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Guilt-free curry

  • Published at 12:25 pm November 9th, 2017
  • Last updated at 02:10 pm November 9th, 2017
Guilt-free curry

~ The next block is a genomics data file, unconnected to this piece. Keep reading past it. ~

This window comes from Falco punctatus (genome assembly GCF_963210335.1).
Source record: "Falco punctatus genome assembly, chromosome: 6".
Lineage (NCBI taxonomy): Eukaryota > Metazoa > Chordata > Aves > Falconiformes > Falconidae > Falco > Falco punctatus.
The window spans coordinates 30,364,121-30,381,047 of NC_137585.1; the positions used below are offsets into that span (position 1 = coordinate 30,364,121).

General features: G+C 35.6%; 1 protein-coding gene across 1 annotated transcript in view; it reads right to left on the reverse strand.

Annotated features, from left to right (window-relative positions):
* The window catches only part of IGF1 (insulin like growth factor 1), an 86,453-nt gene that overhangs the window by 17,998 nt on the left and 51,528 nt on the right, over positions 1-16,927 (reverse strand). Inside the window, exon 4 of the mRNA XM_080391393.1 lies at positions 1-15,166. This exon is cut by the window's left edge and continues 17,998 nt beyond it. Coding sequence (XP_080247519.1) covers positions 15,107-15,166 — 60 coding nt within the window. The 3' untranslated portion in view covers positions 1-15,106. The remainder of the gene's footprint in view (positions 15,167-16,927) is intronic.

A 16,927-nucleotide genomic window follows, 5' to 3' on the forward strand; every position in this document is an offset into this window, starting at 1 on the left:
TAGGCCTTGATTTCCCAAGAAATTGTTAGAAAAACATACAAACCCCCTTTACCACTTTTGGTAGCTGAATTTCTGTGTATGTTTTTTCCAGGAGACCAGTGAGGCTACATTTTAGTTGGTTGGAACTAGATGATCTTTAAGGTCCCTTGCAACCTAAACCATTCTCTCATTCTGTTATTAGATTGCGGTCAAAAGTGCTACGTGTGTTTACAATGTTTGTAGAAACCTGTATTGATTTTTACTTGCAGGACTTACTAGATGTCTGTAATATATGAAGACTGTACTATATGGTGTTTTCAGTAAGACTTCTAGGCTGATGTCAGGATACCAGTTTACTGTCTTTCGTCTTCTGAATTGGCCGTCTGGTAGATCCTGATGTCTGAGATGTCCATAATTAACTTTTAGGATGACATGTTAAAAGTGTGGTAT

One of my favourite shows on Netflix this year has been Chef's Table and its impeccable portrayal of some of the masters of the culinary world. Each episode focuses on a different chef, each a maestro in their chosen cuisine, taking their craft and the food they create beyond the confines of the dinner table and transforming it into a form of art. One common trait among these brilliant chefs is their ability and inclination towards using their classical culinary training to work with ingredients that are indigenous to their homelands. While people from around the world are finally becoming more aware of the importance of ethically sourced foods, particularly meat and animal products, the trend for foraging is also slowly on the rise. Thanks to some of these pioneering chefs, there is now, not only a trend for planting and growing ones own herbs, fruits or vegetables in either rooftop gardens or whatever setting available, there is also a demand for plant-based ingredients that would otherwise have never made it to dinner plates around the world. With World Vegan Day having just passed on November 1, the latest episode of Chef's table in mind, and my recent obsession with soy nuggets, I figured what better time than now, to give foraging and vegan cooking a go. I decided to make a vegan version of Thai green curry, and make the curry paste from scratch. As a city girl, my foraging options were limited to my mother's garden on our roof, which, to my pleasant surprise yielded some very interesting foliage. One of the main ingredients in most Thai curries is lemon grass, but since I was unable to get my hands on any on my recent shopping excursion, I decided I'd try substituting them with our local lime leaves. The other important ingredient that goes into most Thai dishes is of course Thai basil or holy basil leaves, which fortunately for me, is available in Ma's rooftop garden, as well as the thriving lime plant, from where I plucked off a few large leaves. The curry itself is pretty easy to whip up, as long as you have the few ingredients needed: • 6-7 lime leaves • ½ a cup of Thai or holy basil leaves • 2 small to medium sized onions (or 1 large), halved • 4 garlic cloves, peeled • About an inch-sized piece of ginger, peeled • 8-10 green chillies (depending on how hot you like it) • ½ a cup of coriander leaves • About 1½ cups of soy nuggets • 1 small or medium sized eggplant, chopped into bite-sized pieces • 1 can of coconut milk • ½ tsp of fish sauce (optional) • 1-2 tbsp of oil • 2-3 tbsp of lime juice • Salt, to taste • A pinch of sugar The first step to start with, is preparing the soy nuggets by soaking them in hot water in a covered bowl. Leave this aside for at least 20 minutes for the nuggets to rehydrate and soften through. While the nuggets are soaking, put the onion, garlic, ginger, chillies, lime and coriander leaves in a food processor and blend to a paste. Alternatively, you can also do this step in a mortar and pestle or the good old sheel-pata (grinding stone), with the added benefits of giving your arms a good workout. [gallery columns="2" size="medium" ids="226627,226628"] Once the paste is ground to a relatively smooth consistency, transfer to a pot with the oil, and cook on medium heat. Continue cooking the paste for about two minutes, until the colour turns slightly paler and the extra liquid has reduced somewhat. Then add in the soy nuggets. Make sure to drain the nuggets well and carefully squeeze out the water it had been soaking in. Soy nuggets are basically like mini sponges, so squeezing out the extra water will allow them to take in liquid (hence flavours) of whatever they are cooked in. Keep stirring the nuggets until well-coated in the curry paste.     At this point, add the eggplant and stir again. After another two minutes, add in the entire tine of coconut milk. Make sure to fill about a third of the tin with a little water and swirl around, then add this to the pot. You'' need the extra bit of water in your coconut gravy and this also helps to minimise waste.     This is the time to adjust the seasoning and balance flavours. One of the reasons why Thai food is so popular around the world is because of the delicate balance of spicy, sweet, sour and salty flavours, and this will come from the lemon juice, fish sauce and pinch of sugar. Some people don't quite like the pungent flavour of fish sauce, so you can leave it out. I, being a shutki-loving Bangali, however, do not mind the pungency and like to add a dash of this, because it brings in the authentic, salty note that you get in Thai dishes. Taste the gravy to make sure the balance is right, then add in the basil leaves, cover and allow to simmer for about 10-15 minutes, until the sauce has thickened somewhat.   Serve hot, over a bed of rice and enjoy great food without the guilt, not only because you know there wasn't a single animal harmed in the process, but also because it is healthy, and for once, you won't have to worry about your waistline.